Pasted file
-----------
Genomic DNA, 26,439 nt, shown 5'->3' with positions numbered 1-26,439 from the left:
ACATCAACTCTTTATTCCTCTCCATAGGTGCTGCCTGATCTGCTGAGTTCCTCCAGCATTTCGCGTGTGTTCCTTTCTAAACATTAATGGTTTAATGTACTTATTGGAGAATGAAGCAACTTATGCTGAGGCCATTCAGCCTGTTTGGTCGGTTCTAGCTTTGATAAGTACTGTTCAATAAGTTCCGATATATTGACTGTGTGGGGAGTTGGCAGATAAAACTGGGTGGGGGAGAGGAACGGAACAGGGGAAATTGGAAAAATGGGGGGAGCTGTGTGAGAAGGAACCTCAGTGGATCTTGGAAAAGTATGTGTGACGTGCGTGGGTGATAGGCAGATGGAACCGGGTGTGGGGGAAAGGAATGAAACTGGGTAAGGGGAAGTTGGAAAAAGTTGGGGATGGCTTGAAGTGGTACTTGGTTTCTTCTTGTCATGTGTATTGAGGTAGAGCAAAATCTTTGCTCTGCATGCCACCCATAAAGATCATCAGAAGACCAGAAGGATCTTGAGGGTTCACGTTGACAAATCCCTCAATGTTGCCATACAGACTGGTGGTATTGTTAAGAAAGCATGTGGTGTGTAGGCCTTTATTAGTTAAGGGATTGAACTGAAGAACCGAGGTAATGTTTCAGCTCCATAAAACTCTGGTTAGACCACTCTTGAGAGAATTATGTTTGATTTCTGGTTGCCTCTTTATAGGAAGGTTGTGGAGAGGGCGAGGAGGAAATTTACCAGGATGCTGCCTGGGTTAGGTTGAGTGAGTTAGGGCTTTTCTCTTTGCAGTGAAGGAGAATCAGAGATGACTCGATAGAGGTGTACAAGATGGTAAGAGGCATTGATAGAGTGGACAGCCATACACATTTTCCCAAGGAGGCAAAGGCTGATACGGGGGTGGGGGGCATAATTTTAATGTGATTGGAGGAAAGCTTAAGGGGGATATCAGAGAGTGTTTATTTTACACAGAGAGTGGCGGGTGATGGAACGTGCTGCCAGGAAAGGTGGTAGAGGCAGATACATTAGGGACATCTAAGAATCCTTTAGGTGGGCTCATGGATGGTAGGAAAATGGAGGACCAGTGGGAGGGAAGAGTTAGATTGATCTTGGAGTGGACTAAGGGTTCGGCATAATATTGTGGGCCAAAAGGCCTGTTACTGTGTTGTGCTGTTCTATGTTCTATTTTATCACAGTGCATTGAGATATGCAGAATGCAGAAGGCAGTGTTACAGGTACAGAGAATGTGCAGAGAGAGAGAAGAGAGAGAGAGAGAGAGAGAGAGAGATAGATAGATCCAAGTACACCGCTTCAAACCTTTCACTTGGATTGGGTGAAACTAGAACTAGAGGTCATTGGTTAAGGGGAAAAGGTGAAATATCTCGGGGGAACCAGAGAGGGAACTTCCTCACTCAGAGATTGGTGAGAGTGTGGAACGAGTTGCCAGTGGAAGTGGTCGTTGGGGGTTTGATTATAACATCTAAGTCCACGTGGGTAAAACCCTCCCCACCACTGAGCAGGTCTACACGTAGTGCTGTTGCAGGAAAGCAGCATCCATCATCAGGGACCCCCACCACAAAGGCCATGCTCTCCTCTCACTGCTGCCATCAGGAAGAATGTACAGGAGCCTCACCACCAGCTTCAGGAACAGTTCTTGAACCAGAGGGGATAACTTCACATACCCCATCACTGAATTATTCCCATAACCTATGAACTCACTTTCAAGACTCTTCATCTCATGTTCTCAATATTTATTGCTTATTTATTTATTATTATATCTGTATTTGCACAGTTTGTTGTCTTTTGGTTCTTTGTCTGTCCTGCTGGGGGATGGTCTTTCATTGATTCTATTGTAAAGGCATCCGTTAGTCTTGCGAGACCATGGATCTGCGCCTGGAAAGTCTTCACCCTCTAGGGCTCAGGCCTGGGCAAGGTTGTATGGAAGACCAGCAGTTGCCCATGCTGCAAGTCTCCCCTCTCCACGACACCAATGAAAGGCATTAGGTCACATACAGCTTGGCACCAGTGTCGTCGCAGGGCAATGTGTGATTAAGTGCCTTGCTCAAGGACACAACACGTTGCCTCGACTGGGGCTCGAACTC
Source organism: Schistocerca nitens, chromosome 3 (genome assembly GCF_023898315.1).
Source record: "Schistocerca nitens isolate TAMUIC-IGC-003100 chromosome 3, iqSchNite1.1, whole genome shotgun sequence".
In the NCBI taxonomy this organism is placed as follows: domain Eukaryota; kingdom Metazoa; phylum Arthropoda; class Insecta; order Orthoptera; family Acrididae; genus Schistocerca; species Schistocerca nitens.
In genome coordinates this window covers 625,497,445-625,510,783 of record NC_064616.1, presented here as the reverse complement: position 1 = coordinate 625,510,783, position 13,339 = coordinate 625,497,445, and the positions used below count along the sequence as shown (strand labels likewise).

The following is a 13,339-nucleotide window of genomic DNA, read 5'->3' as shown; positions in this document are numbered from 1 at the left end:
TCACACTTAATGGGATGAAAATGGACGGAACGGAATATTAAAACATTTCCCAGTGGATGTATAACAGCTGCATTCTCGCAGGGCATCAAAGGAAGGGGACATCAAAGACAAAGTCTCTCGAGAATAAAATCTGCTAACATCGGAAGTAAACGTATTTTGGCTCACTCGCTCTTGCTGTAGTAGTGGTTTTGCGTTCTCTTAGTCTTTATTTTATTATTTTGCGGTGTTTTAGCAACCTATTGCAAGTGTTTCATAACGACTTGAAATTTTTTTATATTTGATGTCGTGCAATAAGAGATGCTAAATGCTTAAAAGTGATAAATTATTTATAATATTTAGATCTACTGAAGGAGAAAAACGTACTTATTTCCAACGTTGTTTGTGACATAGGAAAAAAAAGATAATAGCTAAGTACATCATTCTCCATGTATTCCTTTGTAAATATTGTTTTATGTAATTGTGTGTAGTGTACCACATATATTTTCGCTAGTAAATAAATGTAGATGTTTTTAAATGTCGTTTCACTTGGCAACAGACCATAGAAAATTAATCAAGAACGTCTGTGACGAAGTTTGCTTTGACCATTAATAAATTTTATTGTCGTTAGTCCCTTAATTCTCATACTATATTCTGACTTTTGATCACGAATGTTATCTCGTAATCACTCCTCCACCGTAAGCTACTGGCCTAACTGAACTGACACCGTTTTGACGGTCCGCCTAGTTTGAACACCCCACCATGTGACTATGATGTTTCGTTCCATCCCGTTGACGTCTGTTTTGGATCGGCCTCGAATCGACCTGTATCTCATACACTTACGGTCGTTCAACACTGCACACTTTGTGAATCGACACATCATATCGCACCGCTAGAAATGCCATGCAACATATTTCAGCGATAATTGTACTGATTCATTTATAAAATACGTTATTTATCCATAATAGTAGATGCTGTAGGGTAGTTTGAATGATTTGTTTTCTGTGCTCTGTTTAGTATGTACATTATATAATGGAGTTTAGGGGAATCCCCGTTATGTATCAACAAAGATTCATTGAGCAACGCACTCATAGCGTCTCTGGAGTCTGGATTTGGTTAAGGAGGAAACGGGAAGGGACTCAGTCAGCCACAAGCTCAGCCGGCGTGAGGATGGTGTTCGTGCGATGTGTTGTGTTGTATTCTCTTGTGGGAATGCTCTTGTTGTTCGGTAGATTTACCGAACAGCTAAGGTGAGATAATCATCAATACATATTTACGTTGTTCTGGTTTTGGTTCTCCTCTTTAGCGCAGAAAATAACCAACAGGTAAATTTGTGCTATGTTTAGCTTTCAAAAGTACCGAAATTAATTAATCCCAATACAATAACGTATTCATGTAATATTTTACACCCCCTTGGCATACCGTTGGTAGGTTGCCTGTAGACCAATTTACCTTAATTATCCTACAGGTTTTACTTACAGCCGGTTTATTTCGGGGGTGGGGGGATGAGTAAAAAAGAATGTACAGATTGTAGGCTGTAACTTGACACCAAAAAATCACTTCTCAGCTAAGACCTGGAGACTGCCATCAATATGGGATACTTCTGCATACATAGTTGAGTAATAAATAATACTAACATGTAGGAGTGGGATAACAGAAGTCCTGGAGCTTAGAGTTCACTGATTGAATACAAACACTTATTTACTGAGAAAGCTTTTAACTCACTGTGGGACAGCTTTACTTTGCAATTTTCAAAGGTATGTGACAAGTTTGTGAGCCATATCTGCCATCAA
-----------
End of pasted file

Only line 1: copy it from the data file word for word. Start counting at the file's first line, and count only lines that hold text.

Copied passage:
Genomic DNA, 26,439 nt, shown 5'->3' with positions numbered 1-26,439 from the left: